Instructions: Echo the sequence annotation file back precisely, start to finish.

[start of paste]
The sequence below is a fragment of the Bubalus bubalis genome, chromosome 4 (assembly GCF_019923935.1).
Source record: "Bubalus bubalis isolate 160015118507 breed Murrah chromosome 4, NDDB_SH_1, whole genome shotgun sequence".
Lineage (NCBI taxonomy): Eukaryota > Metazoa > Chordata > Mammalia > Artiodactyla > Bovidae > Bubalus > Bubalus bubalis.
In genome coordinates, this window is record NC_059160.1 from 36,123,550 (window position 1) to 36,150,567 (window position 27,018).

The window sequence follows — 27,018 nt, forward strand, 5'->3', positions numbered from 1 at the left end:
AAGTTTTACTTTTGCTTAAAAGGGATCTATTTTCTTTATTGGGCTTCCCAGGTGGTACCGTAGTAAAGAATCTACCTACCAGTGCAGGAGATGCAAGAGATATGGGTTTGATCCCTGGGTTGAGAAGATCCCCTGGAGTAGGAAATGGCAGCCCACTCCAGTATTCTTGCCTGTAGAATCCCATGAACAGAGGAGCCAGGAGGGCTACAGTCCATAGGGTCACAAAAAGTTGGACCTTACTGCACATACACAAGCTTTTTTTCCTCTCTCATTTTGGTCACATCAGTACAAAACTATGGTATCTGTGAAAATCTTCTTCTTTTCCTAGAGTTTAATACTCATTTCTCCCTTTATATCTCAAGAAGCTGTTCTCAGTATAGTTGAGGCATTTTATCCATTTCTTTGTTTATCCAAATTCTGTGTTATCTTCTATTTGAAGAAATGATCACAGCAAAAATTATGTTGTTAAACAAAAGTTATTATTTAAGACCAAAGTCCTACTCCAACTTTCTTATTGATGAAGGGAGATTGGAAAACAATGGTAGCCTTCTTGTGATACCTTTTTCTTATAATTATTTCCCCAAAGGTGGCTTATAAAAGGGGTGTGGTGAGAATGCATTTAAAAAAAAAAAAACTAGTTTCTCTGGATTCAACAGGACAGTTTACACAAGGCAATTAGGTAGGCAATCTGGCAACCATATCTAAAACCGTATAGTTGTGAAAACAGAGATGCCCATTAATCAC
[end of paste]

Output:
The sequence below is a fragment of the Bubalus bubalis genome, chromosome 4 (assembly GCF_019923935.1).
Source record: "Bubalus bubalis isolate 160015118507 breed Murrah chromosome 4, NDDB_SH_1, whole genome shotgun sequence".
Lineage (NCBI taxonomy): Eukaryota > Metazoa > Chordata > Mammalia > Artiodactyla > Bovidae > Bubalus > Bubalus bubalis.
In genome coordinates, this window is record NC_059160.1 from 36,123,550 (window position 1) to 36,150,567 (window position 27,018).

The window sequence follows — 27,018 nt, forward strand, 5'->3', positions numbered from 1 at the left end:
AAGTTTTACTTTTGCTTAAAAGGGATCTATTTTCTTTATTGGGCTTCCCAGGTGGTACCGTAGTAAAGAATCTACCTACCAGTGCAGGAGATGCAAGAGATATGGGTTTGATCCCTGGGTTGAGAAGATCCCCTGGAGTAGGAAATGGCAGCCCACTCCAGTATTCTTGCCTGTAGAATCCCATGAACAGAGGAGCCAGGAGGGCTACAGTCCATAGGGTCACAAAAAGTTGGACCTTACTGCACATACACAAGCTTTTTTTCCTCTCTCATTTTGGTCACATCAGTACAAAACTATGGTATCTGTGAAAATCTTCTTCTTTTCCTAGAGTTTAATACTCATTTCTCCCTTTATATCTCAAGAAGCTGTTCTCAGTATAGTTGAGGCATTTTATCCATTTCTTTGTTTATCCAAATTCTGTGTTATCTTCTATTTGAAGAAATGATCACAGCAAAAATTATGTTGTTAAACAAAAGTTATTATTTAAGACCAAAGTCCTACTCCAACTTTCTTATTGATGAAGGGAGATTGGAAAACAATGGTAGCCTTCTTGTGATACCTTTTTCTTATAATTATTTCCCCAAAGGTGGCTTATAAAAGGGGTGTGGTGAGAATGCATTTAAAAAAAAAAAAACTAGTTTCTCTGGATTCAACAGGACAGTTTACACAAGGCAATTAGGTAGGCAATCTGGCAACCATATCTAAAACCGTATAGTTGTGAAAACAGAGATGCCCATTAATCAC